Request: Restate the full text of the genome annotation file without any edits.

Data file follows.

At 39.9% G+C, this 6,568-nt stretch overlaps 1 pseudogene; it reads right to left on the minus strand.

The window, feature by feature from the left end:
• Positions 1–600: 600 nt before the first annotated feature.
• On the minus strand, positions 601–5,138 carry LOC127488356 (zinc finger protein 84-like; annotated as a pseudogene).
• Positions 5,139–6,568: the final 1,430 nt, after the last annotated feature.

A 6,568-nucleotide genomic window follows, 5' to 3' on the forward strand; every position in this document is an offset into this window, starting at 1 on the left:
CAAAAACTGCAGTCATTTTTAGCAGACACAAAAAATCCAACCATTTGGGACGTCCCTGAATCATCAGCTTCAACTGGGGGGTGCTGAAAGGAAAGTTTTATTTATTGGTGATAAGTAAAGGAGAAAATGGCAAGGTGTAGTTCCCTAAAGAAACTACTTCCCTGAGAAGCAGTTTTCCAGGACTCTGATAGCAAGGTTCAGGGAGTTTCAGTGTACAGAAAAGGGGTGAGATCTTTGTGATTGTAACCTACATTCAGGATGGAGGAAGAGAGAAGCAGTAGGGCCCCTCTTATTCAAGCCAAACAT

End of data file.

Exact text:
At 39.9% G+C, this 6,568-nt stretch overlaps 1 pseudogene; it reads right to left on the minus strand.

The window, feature by feature from the left end:
• Positions 1–600: 600 nt before the first annotated feature.
• On the minus strand, positions 601–5,138 carry LOC127488356 (zinc finger protein 84-like; annotated as a pseudogene).
• Positions 5,139–6,568: the final 1,430 nt, after the last annotated feature.

A 6,568-nucleotide genomic window follows, 5' to 3' on the forward strand; every position in this document is an offset into this window, starting at 1 on the left:
CAAAAACTGCAGTCATTTTTAGCAGACACAAAAAATCCAACCATTTGGGACGTCCCTGAATCATCAGCTTCAACTGGGGGGTGCTGAAAGGAAAGTTTTATTTATTGGTGATAAGTAAAGGAGAAAATGGCAAGGTGTAGTTCCCTAAAGAAACTACTTCCCTGAGAAGCAGTTTTCCAGGACTCTGATAGCAAGGTTCAGGGAGTTTCAGTGTACAGAAAAGGGGTGAGATCTTTGTGATTGTAACCTACATTCAGGATGGAGGAAGAGAGAAGCAGTAGGGCCCCTCTTATTCAAGCCAAACAT